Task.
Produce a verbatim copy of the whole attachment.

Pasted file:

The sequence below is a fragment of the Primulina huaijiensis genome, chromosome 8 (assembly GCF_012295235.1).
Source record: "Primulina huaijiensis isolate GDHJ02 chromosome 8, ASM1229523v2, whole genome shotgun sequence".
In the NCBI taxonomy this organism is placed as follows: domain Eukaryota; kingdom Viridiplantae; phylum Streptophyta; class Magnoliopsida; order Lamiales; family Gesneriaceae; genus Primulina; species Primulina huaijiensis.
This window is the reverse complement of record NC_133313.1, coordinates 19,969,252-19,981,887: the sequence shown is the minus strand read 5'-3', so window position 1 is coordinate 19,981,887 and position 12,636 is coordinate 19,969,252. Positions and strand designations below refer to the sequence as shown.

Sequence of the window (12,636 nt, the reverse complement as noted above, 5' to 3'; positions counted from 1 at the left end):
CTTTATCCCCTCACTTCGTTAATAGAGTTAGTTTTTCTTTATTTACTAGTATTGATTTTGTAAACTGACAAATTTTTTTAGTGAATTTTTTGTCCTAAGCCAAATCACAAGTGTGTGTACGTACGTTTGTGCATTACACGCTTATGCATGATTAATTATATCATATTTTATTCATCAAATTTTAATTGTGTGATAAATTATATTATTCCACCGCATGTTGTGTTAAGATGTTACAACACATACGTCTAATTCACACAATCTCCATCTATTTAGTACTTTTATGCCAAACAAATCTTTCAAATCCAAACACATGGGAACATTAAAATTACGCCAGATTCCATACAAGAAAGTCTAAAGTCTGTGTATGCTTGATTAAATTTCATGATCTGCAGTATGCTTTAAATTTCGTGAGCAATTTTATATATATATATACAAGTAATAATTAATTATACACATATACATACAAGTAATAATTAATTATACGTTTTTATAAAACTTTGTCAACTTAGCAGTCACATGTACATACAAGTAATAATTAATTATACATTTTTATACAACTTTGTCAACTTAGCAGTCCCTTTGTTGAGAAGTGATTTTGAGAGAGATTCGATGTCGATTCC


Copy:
The sequence below is a fragment of the Primulina huaijiensis genome, chromosome 8 (assembly GCF_012295235.1).
Source record: "Primulina huaijiensis isolate GDHJ02 chromosome 8, ASM1229523v2, whole genome shotgun sequence".
In the NCBI taxonomy this organism is placed as follows: domain Eukaryota; kingdom Viridiplantae; phylum Streptophyta; class Magnoliopsida; order Lamiales; family Gesneriaceae; genus Primulina; species Primulina huaijiensis.
This window is the reverse complement of record NC_133313.1, coordinates 19,969,252-19,981,887: the sequence shown is the minus strand read 5'-3', so window position 1 is coordinate 19,981,887 and position 12,636 is coordinate 19,969,252. Positions and strand designations below refer to the sequence as shown.

Sequence of the window (12,636 nt, the reverse complement as noted above, 5' to 3'; positions counted from 1 at the left end):
CTTTATCCCCTCACTTCGTTAATAGAGTTAGTTTTTCTTTATTTACTAGTATTGATTTTGTAAACTGACAAATTTTTTTAGTGAATTTTTTGTCCTAAGCCAAATCACAAGTGTGTGTACGTACGTTTGTGCATTACACGCTTATGCATGATTAATTATATCATATTTTATTCATCAAATTTTAATTGTGTGATAAATTATATTATTCCACCGCATGTTGTGTTAAGATGTTACAACACATACGTCTAATTCACACAATCTCCATCTATTTAGTACTTTTATGCCAAACAAATCTTTCAAATCCAAACACATGGGAACATTAAAATTACGCCAGATTCCATACAAGAAAGTCTAAAGTCTGTGTATGCTTGATTAAATTTCATGATCTGCAGTATGCTTTAAATTTCGTGAGCAATTTTATATATATATATACAAGTAATAATTAATTATACACATATACATACAAGTAATAATTAATTATACGTTTTTATAAAACTTTGTCAACTTAGCAGTCACATGTACATACAAGTAATAATTAATTATACATTTTTATACAACTTTGTCAACTTAGCAGTCCCTTTGTTGAGAAGTGATTTTGAGAGAGATTCGATGTCGATTCC